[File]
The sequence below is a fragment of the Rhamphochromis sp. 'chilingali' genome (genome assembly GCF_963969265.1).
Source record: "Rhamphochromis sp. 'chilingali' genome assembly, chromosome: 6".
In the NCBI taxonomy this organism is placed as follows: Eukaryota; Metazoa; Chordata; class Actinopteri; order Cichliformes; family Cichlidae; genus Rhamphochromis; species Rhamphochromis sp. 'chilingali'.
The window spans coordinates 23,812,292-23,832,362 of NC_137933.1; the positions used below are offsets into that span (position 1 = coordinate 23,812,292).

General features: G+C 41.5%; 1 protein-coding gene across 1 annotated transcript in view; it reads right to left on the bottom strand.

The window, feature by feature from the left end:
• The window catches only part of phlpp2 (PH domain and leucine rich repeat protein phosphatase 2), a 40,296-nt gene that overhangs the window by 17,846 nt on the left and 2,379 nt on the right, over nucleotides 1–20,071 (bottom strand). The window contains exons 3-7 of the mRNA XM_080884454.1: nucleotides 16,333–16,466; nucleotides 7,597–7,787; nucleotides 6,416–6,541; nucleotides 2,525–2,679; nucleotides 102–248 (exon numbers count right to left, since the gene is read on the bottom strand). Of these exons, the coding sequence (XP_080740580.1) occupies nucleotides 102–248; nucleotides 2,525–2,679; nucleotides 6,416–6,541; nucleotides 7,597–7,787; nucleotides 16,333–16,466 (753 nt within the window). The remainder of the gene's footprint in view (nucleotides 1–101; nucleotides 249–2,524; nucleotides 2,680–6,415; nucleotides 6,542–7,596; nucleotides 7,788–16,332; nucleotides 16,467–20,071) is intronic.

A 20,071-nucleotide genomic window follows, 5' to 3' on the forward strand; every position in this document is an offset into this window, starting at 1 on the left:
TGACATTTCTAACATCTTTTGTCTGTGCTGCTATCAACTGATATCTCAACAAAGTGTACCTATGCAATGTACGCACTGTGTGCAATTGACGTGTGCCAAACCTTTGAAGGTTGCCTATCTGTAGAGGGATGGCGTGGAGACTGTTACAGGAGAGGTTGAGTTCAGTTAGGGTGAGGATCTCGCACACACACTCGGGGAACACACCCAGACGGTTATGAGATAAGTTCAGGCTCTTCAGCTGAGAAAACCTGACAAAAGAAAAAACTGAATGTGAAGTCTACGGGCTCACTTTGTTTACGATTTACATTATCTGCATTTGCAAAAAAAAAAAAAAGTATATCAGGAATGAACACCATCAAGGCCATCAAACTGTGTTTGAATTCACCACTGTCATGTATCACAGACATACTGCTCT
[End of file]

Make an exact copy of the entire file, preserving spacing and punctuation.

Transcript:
The sequence below is a fragment of the Rhamphochromis sp. 'chilingali' genome (genome assembly GCF_963969265.1).
Source record: "Rhamphochromis sp. 'chilingali' genome assembly, chromosome: 6".
In the NCBI taxonomy this organism is placed as follows: Eukaryota; Metazoa; Chordata; class Actinopteri; order Cichliformes; family Cichlidae; genus Rhamphochromis; species Rhamphochromis sp. 'chilingali'.
The window spans coordinates 23,812,292-23,832,362 of NC_137933.1; the positions used below are offsets into that span (position 1 = coordinate 23,812,292).

General features: G+C 41.5%; 1 protein-coding gene across 1 annotated transcript in view; it reads right to left on the bottom strand.

The window, feature by feature from the left end:
• The window catches only part of phlpp2 (PH domain and leucine rich repeat protein phosphatase 2), a 40,296-nt gene that overhangs the window by 17,846 nt on the left and 2,379 nt on the right, over nucleotides 1–20,071 (bottom strand). The window contains exons 3-7 of the mRNA XM_080884454.1: nucleotides 16,333–16,466; nucleotides 7,597–7,787; nucleotides 6,416–6,541; nucleotides 2,525–2,679; nucleotides 102–248 (exon numbers count right to left, since the gene is read on the bottom strand). Of these exons, the coding sequence (XP_080740580.1) occupies nucleotides 102–248; nucleotides 2,525–2,679; nucleotides 6,416–6,541; nucleotides 7,597–7,787; nucleotides 16,333–16,466 (753 nt within the window). The remainder of the gene's footprint in view (nucleotides 1–101; nucleotides 249–2,524; nucleotides 2,680–6,415; nucleotides 6,542–7,596; nucleotides 7,788–16,332; nucleotides 16,467–20,071) is intronic.

A 20,071-nucleotide genomic window follows, 5' to 3' on the forward strand; every position in this document is an offset into this window, starting at 1 on the left:
TGACATTTCTAACATCTTTTGTCTGTGCTGCTATCAACTGATATCTCAACAAAGTGTACCTATGCAATGTACGCACTGTGTGCAATTGACGTGTGCCAAACCTTTGAAGGTTGCCTATCTGTAGAGGGATGGCGTGGAGACTGTTACAGGAGAGGTTGAGTTCAGTTAGGGTGAGGATCTCGCACACACACTCGGGGAACACACCCAGACGGTTATGAGATAAGTTCAGGCTCTTCAGCTGAGAAAACCTGACAAAAGAAAAAACTGAATGTGAAGTCTACGGGCTCACTTTGTTTACGATTTACATTATCTGCATTTGCAAAAAAAAAAAAAAGTATATCAGGAATGAACACCATCAAGGCCATCAAACTGTGTTTGAATTCACCACTGTCATGTATCACAGACATACTGCTCT